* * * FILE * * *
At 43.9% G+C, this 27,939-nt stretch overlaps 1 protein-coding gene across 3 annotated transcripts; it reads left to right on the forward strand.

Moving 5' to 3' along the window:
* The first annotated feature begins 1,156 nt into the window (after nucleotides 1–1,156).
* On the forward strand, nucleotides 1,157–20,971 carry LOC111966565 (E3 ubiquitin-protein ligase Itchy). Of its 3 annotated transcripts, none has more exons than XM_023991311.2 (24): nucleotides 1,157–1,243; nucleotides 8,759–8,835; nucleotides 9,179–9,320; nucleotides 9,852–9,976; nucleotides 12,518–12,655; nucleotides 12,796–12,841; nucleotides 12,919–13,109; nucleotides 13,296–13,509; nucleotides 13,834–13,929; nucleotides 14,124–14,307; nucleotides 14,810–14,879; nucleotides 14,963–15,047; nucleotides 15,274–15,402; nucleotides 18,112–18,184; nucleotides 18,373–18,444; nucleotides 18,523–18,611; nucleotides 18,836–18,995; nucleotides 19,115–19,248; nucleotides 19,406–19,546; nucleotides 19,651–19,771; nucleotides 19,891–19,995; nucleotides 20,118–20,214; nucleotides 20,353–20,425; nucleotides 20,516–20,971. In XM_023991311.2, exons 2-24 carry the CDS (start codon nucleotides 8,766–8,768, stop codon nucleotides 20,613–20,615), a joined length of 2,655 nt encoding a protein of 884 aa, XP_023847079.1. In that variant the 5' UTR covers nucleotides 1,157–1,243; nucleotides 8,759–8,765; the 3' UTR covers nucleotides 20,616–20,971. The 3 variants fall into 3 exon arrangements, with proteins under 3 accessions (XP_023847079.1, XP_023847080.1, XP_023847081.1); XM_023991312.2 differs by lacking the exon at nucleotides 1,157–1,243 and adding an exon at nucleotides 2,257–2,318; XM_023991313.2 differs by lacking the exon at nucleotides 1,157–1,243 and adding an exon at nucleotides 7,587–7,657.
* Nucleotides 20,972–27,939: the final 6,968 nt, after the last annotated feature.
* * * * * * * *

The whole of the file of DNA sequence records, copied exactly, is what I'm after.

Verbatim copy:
At 43.9% G+C, this 27,939-nt stretch overlaps 1 protein-coding gene across 3 annotated transcripts; it reads left to right on the forward strand.

Moving 5' to 3' along the window:
* The first annotated feature begins 1,156 nt into the window (after nucleotides 1–1,156).
* On the forward strand, nucleotides 1,157–20,971 carry LOC111966565 (E3 ubiquitin-protein ligase Itchy). Of its 3 annotated transcripts, none has more exons than XM_023991311.2 (24): nucleotides 1,157–1,243; nucleotides 8,759–8,835; nucleotides 9,179–9,320; nucleotides 9,852–9,976; nucleotides 12,518–12,655; nucleotides 12,796–12,841; nucleotides 12,919–13,109; nucleotides 13,296–13,509; nucleotides 13,834–13,929; nucleotides 14,124–14,307; nucleotides 14,810–14,879; nucleotides 14,963–15,047; nucleotides 15,274–15,402; nucleotides 18,112–18,184; nucleotides 18,373–18,444; nucleotides 18,523–18,611; nucleotides 18,836–18,995; nucleotides 19,115–19,248; nucleotides 19,406–19,546; nucleotides 19,651–19,771; nucleotides 19,891–19,995; nucleotides 20,118–20,214; nucleotides 20,353–20,425; nucleotides 20,516–20,971. In XM_023991311.2, exons 2-24 carry the CDS (start codon nucleotides 8,766–8,768, stop codon nucleotides 20,613–20,615), a joined length of 2,655 nt encoding a protein of 884 aa, XP_023847079.1. In that variant the 5' UTR covers nucleotides 1,157–1,243; nucleotides 8,759–8,765; the 3' UTR covers nucleotides 20,616–20,971. The 3 variants fall into 3 exon arrangements, with proteins under 3 accessions (XP_023847079.1, XP_023847080.1, XP_023847081.1); XM_023991312.2 differs by lacking the exon at nucleotides 1,157–1,243 and adding an exon at nucleotides 2,257–2,318; XM_023991313.2 differs by lacking the exon at nucleotides 1,157–1,243 and adding an exon at nucleotides 7,587–7,657.
* Nucleotides 20,972–27,939: the final 6,968 nt, after the last annotated feature.